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Oscar Pistorius released from South Africa prison after serving 9 years for murdering girlfriend Reeva Steenkamp

Oscar Pistorius, the double-amputee Paralympic and Olympic sprinter, was released from prison on parole on Friday, more than a decade after shooting his girlfriend, Reeva Steenkamp, in a killing that shocked the world.

A parole board granted Pistorius’ petition in November on the grounds that he had served half of his 13-year sentence for murdering Steenkamp, making him eligible according to South African law.

In a statement Friday, Steenkamp’s mother said her only desire following Pistorius’ release is that she would be allowed to live her remaining years “in peace”.

“There can never be justice if your loved one is never coming back, and no amount of time served will bring Reeva back,” June Steenkamp said. “We, who remain behind, are the ones serving a life sentence.”

Pistorius shot Steenkamp four times through a locked bathroom door in his home in Pretoria on February 14, 2013. He has maintained that he did not kill her in a fit of anger during a Valentine’s Day argument, as prosecutors argued, and said instead he had mistaken her for an intruder.

During the trial, which garnered global attention, Pistorius pleaded not guilty to one charge of murder and a firearms charge associated with Steenkamp’s killing.

He was initially convicted of manslaughter in 2014 and sentenced to five years. But a higher court overturned the conviction and upgraded it to murder a year later, increasing his sentence to six years in prison.

The ruling was appealed by prosecutors who claimed the sentence was too lenient. Pistorius’ sentence was increased to 13 years and five months by South Africa’s Supreme Court of Appeal in 2017.

Pistorius became eligible for parole in March 2023, due to a law for inmates who have served half of their sentence and met conditions such as good behavior. The legislation is part of the country’s “Restorative Justice” process, which gives offenders the opportunity to “acknowledge and take responsibility for their actions.”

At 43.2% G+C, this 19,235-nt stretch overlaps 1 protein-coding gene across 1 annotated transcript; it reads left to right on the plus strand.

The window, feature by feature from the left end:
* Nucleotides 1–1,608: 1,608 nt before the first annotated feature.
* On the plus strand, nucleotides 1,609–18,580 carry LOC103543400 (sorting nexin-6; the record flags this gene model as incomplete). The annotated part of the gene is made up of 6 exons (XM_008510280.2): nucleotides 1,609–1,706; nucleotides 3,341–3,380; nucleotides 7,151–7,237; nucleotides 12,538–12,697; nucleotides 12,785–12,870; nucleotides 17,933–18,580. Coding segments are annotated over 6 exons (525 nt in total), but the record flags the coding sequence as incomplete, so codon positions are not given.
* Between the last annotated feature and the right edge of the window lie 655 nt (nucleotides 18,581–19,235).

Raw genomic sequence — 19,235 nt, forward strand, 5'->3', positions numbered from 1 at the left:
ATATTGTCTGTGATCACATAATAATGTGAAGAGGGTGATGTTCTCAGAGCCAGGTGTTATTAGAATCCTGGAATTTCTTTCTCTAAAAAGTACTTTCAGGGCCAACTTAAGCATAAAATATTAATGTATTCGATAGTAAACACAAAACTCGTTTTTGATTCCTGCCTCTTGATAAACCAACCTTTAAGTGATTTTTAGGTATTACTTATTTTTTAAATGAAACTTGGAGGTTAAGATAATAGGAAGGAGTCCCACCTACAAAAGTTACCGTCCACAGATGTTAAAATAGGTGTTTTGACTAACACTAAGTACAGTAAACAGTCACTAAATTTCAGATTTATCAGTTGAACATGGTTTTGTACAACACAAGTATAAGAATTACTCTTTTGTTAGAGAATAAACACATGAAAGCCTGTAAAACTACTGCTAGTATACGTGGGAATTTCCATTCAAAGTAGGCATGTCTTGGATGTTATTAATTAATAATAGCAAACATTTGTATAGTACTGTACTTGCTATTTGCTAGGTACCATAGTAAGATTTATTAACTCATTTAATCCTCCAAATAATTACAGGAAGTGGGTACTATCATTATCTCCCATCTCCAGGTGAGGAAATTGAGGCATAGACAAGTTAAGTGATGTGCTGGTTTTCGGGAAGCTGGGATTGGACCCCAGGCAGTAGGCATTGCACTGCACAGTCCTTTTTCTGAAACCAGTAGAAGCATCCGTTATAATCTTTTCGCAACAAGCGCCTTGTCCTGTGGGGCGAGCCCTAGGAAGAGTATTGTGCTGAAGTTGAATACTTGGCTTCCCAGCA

According to the DCS, Pistorius will complete the remainder of his sentence in the country’s community corrections system.

He will have to attend programs on gender-based violence and continue therapy sessions on anger management, Reuters reported, citing a lawyer for the Steenkamp family.

The DCS said in a statement Wednesday that “general parole conditions” will apply, including Pistorius being required to be home at particular hours of the day. He will not be allowed to consume alcohol or prohibited substances and will be required to participate in programs identified by the Correctional Supervision and Parole Board.

“Just like other parolees, Pistorius is restricted from conducting media interviews,” the statement added.

‘Pain is still raw and real’

Steenkamp’s mother has been vocal in her criticism of his release. In a victim impact statement in November, she said that while she had forgiven Pistorius, she did not believe his version of events.

“At this time, I am not convinced that Oscar has been rehabilitated,” she said.

“Rehabilitation requires someone to engage honestly with the full truth of his crime and the consequences thereof. Nobody can claim to have remorse if they are not able to engage fully with the truth.

“If someone does not show remorse, they cannot be considered to be rehabilitated. If they are not rehabilitated, their risk of recidivism is high.”

She also raised concerns for the safety of other women once he was released on parole.

“I do not know to what extent this behavior still exists or was evident during his time of incarceration, but I am concerned for the safety of any woman should this not have been addressed in his rehabilitation.”

In her statement Friday, June Steenkamp described February 14, 2013, as “the day life changed forever”.

“Now, almost 11 years later, the pain is still raw and real, and my dear late husband Barry and I have never been able to come to terms with Reeva’s death, or the way she died,” she said.

She said the conditions imposed by the parole board on Pistorius include anger management courses and programs on gender-based violence.

The athlete – known as the “Blade Runner” for his carbon-fiber prosthetic legs – was once feted as an inspirational figure, having competed against able-bodied athletes in the Olympics in 2012.

He failed to win a medal, but Pistorius’ presence on the track was hailed as a triumph over adversity and a victory over critics who claimed his blades gave him an unfair advantage over others.

At his second court sentencing in 2016, the judge described him as a “fallen hero.”

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